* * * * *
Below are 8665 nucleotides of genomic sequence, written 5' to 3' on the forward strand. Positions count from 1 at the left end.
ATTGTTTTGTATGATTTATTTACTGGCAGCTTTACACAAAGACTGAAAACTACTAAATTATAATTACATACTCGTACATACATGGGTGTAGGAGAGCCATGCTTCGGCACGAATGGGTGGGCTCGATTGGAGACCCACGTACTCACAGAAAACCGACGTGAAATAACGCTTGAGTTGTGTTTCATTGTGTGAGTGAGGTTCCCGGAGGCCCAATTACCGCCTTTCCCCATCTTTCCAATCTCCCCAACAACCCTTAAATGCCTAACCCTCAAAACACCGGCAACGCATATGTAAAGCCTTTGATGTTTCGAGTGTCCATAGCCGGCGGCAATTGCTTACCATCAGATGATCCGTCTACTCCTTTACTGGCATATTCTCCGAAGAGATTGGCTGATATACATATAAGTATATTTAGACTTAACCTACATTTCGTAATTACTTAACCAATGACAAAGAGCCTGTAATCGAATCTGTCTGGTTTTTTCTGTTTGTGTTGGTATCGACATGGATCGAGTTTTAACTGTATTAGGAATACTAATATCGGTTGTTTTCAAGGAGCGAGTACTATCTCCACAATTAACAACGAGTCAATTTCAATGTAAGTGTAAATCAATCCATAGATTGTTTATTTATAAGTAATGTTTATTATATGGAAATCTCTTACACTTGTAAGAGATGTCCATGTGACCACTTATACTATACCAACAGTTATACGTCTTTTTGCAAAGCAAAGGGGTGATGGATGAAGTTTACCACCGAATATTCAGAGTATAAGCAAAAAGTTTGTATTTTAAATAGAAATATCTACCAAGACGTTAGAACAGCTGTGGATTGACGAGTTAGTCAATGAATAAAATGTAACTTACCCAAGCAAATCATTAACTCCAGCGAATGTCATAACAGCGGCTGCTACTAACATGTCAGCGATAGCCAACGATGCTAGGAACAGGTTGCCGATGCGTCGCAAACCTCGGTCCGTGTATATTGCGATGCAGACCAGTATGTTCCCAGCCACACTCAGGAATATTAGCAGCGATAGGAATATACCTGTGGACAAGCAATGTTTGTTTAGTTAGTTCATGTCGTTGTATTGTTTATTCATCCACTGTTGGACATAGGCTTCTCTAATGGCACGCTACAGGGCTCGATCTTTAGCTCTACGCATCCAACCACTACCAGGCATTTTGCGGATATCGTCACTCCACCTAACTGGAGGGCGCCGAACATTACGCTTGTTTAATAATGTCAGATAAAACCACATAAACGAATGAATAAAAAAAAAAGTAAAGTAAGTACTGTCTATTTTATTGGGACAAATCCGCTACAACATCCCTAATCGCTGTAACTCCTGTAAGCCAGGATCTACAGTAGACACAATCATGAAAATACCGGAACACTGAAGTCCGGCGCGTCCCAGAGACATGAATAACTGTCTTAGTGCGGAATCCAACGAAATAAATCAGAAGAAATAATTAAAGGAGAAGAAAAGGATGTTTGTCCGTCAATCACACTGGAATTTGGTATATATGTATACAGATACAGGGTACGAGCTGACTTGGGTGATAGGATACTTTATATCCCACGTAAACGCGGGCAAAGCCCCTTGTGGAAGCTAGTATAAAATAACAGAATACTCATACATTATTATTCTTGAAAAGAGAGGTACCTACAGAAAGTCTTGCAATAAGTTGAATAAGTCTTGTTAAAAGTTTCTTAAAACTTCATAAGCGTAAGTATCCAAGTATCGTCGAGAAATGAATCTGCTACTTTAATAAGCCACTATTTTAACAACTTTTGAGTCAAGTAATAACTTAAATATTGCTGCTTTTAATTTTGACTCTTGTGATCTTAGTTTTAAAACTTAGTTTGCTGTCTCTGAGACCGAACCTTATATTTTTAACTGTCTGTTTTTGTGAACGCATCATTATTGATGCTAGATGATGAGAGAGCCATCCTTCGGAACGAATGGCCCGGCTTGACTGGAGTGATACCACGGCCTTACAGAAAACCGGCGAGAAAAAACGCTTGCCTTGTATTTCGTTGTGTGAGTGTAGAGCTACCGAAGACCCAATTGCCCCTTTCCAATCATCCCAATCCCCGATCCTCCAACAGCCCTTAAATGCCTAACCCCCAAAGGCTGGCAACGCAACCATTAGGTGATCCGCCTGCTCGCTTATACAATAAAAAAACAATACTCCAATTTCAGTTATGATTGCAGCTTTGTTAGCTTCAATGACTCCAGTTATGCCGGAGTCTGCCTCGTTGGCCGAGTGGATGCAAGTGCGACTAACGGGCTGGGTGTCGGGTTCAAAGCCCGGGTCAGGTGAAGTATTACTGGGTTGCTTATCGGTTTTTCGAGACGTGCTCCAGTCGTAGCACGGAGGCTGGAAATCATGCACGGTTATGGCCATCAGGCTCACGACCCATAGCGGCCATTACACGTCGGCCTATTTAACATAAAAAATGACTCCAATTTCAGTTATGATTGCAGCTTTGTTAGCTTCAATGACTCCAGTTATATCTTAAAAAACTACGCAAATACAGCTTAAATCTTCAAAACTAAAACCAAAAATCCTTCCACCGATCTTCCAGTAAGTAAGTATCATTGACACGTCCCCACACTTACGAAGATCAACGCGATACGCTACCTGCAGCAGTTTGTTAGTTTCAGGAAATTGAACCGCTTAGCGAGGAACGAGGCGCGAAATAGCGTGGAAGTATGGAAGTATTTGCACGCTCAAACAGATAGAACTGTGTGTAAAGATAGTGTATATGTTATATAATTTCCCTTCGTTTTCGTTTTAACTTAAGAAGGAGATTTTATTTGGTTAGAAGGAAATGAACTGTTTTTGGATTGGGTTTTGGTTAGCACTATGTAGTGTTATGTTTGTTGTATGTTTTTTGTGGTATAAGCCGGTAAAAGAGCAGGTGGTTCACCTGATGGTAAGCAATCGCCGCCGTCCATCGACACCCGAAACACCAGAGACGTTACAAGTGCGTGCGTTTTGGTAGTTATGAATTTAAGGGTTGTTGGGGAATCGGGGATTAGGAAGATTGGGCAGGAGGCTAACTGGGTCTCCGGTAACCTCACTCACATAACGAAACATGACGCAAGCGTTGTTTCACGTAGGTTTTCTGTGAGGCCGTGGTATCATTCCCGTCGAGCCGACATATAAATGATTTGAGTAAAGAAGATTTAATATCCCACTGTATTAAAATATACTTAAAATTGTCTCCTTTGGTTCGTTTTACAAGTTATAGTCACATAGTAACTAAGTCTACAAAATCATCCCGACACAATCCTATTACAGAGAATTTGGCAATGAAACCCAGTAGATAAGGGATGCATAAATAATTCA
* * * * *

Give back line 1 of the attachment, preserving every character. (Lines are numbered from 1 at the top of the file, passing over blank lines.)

Below are 8665 nucleotides of genomic sequence, written 5' to 3' on the forward strand. Positions count from 1 at the left end.